A grand old dame of the Mumbai dining scene, Gaylord is as popular today as it was when it first opened in the 1950s. The menu covers a huge range of Indian and continental dishes, all competently prepared and served in double quick time. Regulars make a beeline for the creamy murg Makhani (butter chicken). You can eat indoors or sit out amongst the potted plants and topiary in the front courtyard.
Forget Starbucks Ââ€“ Barista is the leading coffee-shop chain in Mumbai. Locals and travellers come here in droves to sip on convincing cappuccino, espresso, European-style tea, sinful smoothies and coffee shakes. There are dozens of branches around Mumbai and some have high-speed wireless internet access, so you can browse while you sip.
A spin-off from the Barista coffee chain, Barista Créme takes the concept of the coffee-shop and adds in deli sandwiches, salads, cheese melts and sweet hot and cold desserts. People still come here to enjoy full-flavoured espresso and cappuccino, but the cafĂ©-like atmosphere ensures that people take their time. It's a popular place for breakfast with friends or a working lunch.
One of India's leading coffee-chains, CafĂ© Coffee Day serves up real espresso, cappuccino and other Italian favourites, made with real Arabica beans. Locals flock here for coffee, smoothies and sweet cakes, plus the modern, international atmosphere. There are branches all over town, including near the New Capital Cinema in Fort and at Juhu and Chowpatty Beach.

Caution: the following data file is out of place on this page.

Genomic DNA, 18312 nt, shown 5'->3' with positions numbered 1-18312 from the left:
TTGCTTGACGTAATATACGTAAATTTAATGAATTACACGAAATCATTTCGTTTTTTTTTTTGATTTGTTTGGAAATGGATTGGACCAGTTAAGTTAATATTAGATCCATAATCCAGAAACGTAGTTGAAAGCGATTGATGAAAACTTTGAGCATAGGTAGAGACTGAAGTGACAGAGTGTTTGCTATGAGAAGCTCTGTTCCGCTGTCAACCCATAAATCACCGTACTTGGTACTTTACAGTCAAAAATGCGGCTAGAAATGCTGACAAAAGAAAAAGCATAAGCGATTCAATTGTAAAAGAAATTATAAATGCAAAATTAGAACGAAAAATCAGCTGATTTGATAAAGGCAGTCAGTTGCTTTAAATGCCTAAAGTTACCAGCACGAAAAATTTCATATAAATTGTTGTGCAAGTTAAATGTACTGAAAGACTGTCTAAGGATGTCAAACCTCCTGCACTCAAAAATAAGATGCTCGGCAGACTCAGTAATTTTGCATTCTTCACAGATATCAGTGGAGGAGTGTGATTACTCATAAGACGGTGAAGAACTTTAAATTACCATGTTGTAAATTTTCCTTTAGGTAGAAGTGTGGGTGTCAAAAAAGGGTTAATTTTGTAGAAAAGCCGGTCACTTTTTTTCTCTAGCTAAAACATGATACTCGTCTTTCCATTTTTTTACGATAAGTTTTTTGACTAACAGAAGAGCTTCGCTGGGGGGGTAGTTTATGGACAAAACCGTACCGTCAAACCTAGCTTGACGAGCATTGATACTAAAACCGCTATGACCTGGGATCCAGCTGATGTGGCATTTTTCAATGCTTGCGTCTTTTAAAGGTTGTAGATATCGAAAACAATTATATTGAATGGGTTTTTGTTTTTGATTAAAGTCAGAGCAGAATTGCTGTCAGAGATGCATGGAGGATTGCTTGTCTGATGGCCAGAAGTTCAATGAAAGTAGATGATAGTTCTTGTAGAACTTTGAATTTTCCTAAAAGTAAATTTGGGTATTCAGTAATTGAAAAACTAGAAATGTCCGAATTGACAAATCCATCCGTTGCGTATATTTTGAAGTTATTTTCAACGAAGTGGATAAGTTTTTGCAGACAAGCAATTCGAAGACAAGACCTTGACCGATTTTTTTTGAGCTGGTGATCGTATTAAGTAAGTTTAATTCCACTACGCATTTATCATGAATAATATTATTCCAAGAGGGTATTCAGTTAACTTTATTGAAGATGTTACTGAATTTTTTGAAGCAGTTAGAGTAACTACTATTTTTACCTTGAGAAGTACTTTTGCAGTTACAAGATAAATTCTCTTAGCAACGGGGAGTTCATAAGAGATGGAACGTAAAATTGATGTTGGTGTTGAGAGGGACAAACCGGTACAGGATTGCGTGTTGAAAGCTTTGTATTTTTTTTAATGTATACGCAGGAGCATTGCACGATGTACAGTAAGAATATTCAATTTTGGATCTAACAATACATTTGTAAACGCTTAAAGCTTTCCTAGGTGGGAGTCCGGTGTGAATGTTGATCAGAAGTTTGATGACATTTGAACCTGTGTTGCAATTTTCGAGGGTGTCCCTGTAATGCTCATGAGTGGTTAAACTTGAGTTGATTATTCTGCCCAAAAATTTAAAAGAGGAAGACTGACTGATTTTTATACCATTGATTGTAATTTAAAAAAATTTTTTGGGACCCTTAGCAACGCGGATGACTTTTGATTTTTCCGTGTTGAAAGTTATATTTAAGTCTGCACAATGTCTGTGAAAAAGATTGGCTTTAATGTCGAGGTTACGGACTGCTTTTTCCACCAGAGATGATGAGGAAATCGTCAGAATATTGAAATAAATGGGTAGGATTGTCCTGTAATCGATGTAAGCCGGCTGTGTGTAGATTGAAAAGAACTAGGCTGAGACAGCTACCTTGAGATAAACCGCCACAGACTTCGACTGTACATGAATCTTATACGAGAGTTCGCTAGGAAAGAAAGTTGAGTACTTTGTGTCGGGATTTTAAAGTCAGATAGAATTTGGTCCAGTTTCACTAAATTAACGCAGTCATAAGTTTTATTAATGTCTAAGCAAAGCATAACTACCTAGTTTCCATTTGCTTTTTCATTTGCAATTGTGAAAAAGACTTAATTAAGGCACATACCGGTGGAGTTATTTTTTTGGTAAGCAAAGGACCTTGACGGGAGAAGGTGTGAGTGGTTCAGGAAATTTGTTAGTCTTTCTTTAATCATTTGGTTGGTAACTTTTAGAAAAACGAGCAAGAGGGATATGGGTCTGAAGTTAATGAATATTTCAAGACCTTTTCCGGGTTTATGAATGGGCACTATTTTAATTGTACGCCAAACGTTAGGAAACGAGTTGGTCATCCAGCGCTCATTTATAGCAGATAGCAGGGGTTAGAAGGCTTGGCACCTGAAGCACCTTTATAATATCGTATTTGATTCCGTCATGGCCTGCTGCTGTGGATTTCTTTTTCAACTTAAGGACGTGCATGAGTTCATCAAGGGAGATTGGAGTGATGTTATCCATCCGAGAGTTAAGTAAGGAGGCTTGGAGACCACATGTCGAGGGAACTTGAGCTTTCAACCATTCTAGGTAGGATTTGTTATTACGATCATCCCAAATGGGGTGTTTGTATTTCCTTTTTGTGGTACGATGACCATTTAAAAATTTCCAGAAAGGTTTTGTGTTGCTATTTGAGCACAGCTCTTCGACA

Probably Mumbai's trendiest coffeeshop, Mocha serves a full range of teas, herbal infusions and espresso-based coffees, plus beers, wines, spirits and Ââ€“ the main attraction Ââ€“ an intoxicating selection of herbal tobaccos in tall shisha pipes. An evening of relaxing puffing will set you back around INR 200. The food menu runs to waffles, panini, tapas and omlettes.
Run by the Tea Board of India, this quaint teashop and restaurant offers traditional English afternoon tea, served in polished silver teapots. Topping the list is the tippy orange pekoe from Darjeeling. The dining room has display boards describing the history of tea production in India, and the food menu includes Indian curries and raitas (yoghurt dips), and European snacks like sandwiches, scones and French fries.
Locals and expats gather at Theobroma each morning for fabulous, freshly-baked bread, biscuits and brownies. Sweet tooths can take their pick from pastries, cakes, unusual breads, gourmet chocolates and good Italian coffee. Many people buy food to take away but there are a few tables inside where you can enjoy a sweet breakfast or afternoon snack.